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The Honolulu Advertiser
Posted on: Friday, October 7, 2005

Entertainer Ray Bumatai, 52, succumbs to brain cancer

 •  Obituaries

By Derek Paiva
Advertiser Entertainment Writer

In January, in what would be his final turn on stage, Ray Bumatai appeared with his wife, Karen, in "Over The Tavern." In June he learned the cancer he thought he had beaten back had returned.


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Ray Bumatai, a local actor, comedian and musician, died yesterday following a three-year battle with brain cancer. He was 52.

Bumatai died at Straub Hospital, surrounded by his family. The older brother of comedian Andy Bumatai, Ray Bumatai was a hardworking actor who over a two-decade-plus career landed numerous character roles in Hawai'i and Hollywood film, television and theater projects. His television credits included roles on "Magnum P.I.," "Baywatch," "Jake & The Fatman" and "Hawaii."

"His daughter was there. Andy was holding one of his hands. And I was in the bed right next to him holding his other hand," said his wife, Karen "Bree" Bumatai.

Raimund Bumatai was born on Dec. 20, 1952, in Offenbach, Germany. After graduating from Wai'anae High School, Bumatai moved to the Mainland, angling for a career as a musician.

He spent some time with a San Francisco band called Clover, led by Huey Lewis, who would later lead Huey Lewis and the News. Bumatai also toured with blues rocker Elvin Bishop and jazz guitarist Earl Klugh.

Returning home in the 1980s, Bumatai began carving out a career in comedy and acting, not unlike his younger sibling Andy.

Well-received stand-up gigs in local comedy clubs led to a spot in a short-lived revival of the comedy troupe Booga Booga in 1988. Around the same time, Bumatai began landing supporting roles in Hawai'i-based television series such as "Magnum" and "Jake." In recent years, he advocated for the local film industry.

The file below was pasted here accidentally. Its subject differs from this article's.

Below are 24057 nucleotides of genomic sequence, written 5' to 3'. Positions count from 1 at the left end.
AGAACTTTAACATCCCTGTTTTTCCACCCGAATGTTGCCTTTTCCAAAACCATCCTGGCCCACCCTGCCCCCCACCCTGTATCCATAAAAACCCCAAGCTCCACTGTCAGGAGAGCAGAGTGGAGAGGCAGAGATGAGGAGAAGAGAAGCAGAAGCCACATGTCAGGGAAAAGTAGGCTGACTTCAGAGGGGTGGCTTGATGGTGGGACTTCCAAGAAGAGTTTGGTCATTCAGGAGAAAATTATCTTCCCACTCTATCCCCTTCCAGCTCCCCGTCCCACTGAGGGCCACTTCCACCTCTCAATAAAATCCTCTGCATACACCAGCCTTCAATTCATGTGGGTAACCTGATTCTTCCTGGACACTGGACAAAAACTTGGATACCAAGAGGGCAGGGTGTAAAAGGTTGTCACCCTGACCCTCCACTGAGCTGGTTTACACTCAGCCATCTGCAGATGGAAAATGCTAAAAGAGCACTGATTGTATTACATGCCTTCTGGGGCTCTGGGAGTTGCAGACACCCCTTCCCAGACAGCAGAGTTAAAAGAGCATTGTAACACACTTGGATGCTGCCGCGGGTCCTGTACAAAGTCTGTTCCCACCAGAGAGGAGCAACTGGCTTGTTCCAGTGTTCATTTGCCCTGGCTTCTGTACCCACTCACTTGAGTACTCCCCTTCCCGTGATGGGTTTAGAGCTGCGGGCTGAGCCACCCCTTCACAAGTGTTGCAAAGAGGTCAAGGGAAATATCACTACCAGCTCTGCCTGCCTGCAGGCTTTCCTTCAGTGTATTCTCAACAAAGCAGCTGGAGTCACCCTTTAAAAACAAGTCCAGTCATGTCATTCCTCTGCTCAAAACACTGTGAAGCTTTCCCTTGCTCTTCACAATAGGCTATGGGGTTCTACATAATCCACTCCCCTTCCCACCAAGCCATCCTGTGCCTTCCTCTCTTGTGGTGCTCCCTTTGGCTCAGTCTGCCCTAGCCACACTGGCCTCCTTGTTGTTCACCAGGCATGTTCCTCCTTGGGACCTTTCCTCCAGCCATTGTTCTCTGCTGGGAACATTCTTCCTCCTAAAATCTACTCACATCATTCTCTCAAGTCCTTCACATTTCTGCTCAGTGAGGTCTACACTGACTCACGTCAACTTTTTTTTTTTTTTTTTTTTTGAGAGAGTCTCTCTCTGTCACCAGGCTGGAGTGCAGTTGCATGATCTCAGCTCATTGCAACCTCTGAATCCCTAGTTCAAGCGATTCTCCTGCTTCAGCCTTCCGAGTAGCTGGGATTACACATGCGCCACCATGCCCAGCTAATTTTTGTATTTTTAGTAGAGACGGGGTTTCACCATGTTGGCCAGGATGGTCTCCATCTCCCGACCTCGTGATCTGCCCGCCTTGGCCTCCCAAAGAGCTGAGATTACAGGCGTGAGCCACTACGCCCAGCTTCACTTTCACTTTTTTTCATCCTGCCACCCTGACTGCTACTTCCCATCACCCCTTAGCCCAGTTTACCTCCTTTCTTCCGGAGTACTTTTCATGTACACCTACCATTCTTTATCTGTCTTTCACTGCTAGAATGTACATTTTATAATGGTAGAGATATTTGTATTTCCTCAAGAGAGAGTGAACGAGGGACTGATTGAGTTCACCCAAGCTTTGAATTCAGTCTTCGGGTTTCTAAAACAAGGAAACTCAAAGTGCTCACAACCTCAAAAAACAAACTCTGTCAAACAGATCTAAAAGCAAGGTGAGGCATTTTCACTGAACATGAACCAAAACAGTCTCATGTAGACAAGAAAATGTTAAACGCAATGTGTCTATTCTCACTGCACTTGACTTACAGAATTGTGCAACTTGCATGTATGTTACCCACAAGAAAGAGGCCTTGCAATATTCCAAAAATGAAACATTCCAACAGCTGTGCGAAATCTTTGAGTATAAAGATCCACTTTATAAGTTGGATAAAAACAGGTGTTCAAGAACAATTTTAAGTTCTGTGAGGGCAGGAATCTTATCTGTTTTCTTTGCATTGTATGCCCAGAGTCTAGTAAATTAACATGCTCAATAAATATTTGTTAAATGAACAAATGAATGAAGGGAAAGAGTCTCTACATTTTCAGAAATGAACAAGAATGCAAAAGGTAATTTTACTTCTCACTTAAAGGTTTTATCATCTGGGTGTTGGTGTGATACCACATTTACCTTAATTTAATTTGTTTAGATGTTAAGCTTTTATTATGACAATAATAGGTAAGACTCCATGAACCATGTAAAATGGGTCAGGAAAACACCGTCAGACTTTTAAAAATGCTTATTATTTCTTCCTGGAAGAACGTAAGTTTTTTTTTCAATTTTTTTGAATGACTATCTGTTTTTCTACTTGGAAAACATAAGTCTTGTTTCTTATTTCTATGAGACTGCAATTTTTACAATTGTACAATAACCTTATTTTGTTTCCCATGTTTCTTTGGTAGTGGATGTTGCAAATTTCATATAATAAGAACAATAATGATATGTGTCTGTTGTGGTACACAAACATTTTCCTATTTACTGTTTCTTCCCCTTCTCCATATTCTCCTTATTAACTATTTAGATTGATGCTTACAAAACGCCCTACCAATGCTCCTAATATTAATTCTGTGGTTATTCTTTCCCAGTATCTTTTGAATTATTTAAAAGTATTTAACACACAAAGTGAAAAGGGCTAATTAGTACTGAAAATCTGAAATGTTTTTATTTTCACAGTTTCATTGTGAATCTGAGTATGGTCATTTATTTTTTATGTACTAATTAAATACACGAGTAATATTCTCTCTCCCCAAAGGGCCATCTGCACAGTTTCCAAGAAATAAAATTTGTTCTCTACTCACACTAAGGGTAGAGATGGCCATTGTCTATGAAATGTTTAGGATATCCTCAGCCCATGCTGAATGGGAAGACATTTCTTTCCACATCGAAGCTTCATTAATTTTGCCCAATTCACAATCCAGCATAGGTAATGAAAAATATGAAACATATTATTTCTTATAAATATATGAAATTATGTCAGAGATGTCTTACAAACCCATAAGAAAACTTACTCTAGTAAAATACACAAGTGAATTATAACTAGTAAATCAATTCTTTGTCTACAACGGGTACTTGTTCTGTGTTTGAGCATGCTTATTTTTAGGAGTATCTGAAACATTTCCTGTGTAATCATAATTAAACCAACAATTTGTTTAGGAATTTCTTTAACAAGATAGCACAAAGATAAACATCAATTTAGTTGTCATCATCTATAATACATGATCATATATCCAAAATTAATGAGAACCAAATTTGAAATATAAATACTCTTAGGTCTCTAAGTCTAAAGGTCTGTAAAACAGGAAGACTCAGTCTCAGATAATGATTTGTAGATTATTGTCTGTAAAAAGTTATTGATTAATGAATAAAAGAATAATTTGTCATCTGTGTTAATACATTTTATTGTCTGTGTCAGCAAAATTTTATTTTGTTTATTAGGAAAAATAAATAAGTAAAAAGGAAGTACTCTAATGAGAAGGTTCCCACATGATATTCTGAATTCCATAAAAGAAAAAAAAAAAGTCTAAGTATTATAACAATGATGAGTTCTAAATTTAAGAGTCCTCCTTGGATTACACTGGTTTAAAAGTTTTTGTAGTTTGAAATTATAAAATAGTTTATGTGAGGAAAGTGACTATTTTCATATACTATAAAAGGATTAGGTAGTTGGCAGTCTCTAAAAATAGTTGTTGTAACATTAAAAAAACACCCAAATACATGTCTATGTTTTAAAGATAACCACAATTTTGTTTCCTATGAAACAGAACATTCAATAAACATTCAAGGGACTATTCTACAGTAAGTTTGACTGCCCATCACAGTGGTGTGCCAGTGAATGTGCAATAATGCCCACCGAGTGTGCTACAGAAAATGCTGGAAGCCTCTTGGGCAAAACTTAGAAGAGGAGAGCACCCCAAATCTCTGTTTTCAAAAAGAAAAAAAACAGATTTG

His career also included voicework in Walt Disney's "Lilo & Stitch" and the popular Nickelodeon cartoon "Rocket Power."

Kids recognized him on the street as the Chicken Ranger, thanks to his humorous local TV commercials for KFC.

Bumatai was also a perennial favorite in local theater, working with organizations including Starving Artists Theatre Company and Honolulu Theatre For Youth. In 1990, Bumatai wrote the play "Willie's Remarkable Recycling Flight" for HTY.

Among his most notable recent on-stage roles was a solid, well-received turn as the king in Army Community Theatre's sold-out run of "The King & I" in November, and a comic lead in Diamond Head Theatre's 2002 production of playwright Lee Cataluna's "You Somebody."

"The thing about Ray is his mind was always going. You had to be on your toes when you worked with him," said actor-musician Loretta Ables Sayre, a longtime friend and colleague. "He always had projects and plans and ideas for movies and theatrical productions and music and television programs."

"He was always driven," said Bree Bumatai, a theater producer and director. "He always wanted to be working working on some project or creating. He could barely sit still if he wasn't creating something."

Ray Bumatai was diagnosed with advanced-stage glioblastoma a particularly aggressive form of brain cancer in 2002, while in rehearsal for "You Somebody." Surgery at the time to remove a brain tumor temporarily beat back the cancer, and Bumatai took the stage for the play's final three performances.

"We had three years of great stuff," Bree Bumatai said of her husband's final years. "We traveled. We swam with the dolphins. He made a couple of films, which will be in the upcoming Hawaii International Film Festival. He did a CD of original music ("All The Things I Said"). ... We did a play together ("Over The Tavern") at Manoa Valley Theatre, which was a really wonderful and rewarding experience for me to be on stage with my husband again after so many years."

The play, which enjoyed a solid run in January, would mark Ray Bumatai's final turn on stage. In June, he found out that the cancer had returned, this time in a far more aggressive form.

"I know that he thought, 'I'm gonna beat this again. I can do it. I did it once.' He really, really fought hard," Bree Bumatai said.

She said her husband "never stopped joking. He never stopped making the nurses, the people who cared for him and the people that visited him laugh. ... (His final days) were courageous, and filled with laughter."

In addition to his wife, Bumatai is survived by his daughter Cecilly Ann Bumatai, parents Elsie and Bobby, and siblings Andy, Ramona, Ben, Gabe and Heidi.

A service is being planned.

Reach Derek Paiva at dpaiva@honoluluadvertiser.com.